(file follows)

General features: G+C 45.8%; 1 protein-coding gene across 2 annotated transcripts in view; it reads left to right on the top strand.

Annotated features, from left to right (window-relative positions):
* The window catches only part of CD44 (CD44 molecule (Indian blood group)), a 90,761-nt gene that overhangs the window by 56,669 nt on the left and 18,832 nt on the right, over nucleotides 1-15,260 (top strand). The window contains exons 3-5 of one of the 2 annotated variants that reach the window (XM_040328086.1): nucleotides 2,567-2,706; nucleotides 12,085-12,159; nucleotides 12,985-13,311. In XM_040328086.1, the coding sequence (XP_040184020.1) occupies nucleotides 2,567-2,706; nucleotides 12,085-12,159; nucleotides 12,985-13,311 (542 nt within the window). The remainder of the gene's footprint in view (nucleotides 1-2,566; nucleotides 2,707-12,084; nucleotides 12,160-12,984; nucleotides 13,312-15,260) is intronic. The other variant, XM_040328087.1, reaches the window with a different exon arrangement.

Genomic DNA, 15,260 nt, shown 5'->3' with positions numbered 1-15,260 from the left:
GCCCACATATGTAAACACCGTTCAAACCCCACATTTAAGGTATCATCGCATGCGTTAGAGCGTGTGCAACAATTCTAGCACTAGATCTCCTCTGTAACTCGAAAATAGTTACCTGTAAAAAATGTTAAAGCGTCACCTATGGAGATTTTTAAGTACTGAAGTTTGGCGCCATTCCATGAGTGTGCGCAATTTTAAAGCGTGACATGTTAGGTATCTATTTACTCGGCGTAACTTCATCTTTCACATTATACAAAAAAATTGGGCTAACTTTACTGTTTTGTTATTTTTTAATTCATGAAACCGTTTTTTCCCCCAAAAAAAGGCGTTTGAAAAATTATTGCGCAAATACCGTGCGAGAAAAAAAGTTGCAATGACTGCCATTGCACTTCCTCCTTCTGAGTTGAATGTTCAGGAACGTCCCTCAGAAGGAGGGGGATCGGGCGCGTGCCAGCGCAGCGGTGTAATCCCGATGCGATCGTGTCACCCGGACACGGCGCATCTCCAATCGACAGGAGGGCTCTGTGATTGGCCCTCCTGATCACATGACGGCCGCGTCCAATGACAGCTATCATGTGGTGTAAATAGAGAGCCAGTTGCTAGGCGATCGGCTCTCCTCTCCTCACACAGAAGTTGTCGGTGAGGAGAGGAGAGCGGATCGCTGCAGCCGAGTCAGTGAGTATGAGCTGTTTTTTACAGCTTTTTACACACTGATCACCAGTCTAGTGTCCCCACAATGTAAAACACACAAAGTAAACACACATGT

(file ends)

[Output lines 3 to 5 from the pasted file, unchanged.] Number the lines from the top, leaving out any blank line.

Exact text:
* The window catches only part of CD44 (CD44 molecule (Indian blood group)), a 90,761-nt gene that overhangs the window by 56,669 nt on the left and 18,832 nt on the right, over nucleotides 1-15,260 (top strand). The window contains exons 3-5 of one of the 2 annotated variants that reach the window (XM_040328086.1): nucleotides 2,567-2,706; nucleotides 12,085-12,159; nucleotides 12,985-13,311. In XM_040328086.1, the coding sequence (XP_040184020.1) occupies nucleotides 2,567-2,706; nucleotides 12,085-12,159; nucleotides 12,985-13,311 (542 nt within the window). The remainder of the gene's footprint in view (nucleotides 1-2,566; nucleotides 2,707-12,084; nucleotides 12,160-12,984; nucleotides 13,312-15,260) is intronic. The other variant, XM_040328087.1, reaches the window with a different exon arrangement.

Genomic DNA, 15,260 nt, shown 5'->3' with positions numbered 1-15,260 from the left:
GCCCACATATGTAAACACCGTTCAAACCCCACATTTAAGGTATCATCGCATGCGTTAGAGCGTGTGCAACAATTCTAGCACTAGATCTCCTCTGTAACTCGAAAATAGTTACCTGTAAAAAATGTTAAAGCGTCACCTATGGAGATTTTTAAGTACTGAAGTTTGGCGCCATTCCATGAGTGTGCGCAATTTTAAAGCGTGACATGTTAGGTATCTATTTACTCGGCGTAACTTCATCTTTCACATTATACAAAAAAATTGGGCTAACTTTACTGTTTTGTTATTTTTTAATTCATGAAACCGTTTTTTCCCCCAAAAAAAGGCGTTTGAAAAATTATTGCGCAAATACCGTGCGAGAAAAAAAGTTGCAATGACTGCCATTGCACTTCCTCCTTCTGAGTTGAATGTTCAGGAACGTCCCTCAGAAGGAGGGGGATCGGGCGCGTGCCAGCGCAGCGGTGTAATCCCGATGCGATCGTGTCACCCGGACACGGCGCATCTCCAATCGACAGGAGGGCTCTGTGATTGGCCCTCCTGATCACATGACGGCCGCGTCCAATGACAGCTATCATGTGGTGTAAATAGAGAGCCAGTTGCTAGGCGATCGGCTCTCCTCTCCTCACACAGAAGTTGTCGGTGAGGAGAGGAGAGCGGATCGCTGCAGCCGAGTCAGTGAGTATGAGCTGTTTTTTACAGCTTTTTACACACTGATCACCAGTCTAGTGTCCCCACAATGTAAAACACACAAAGTAAACACACATGT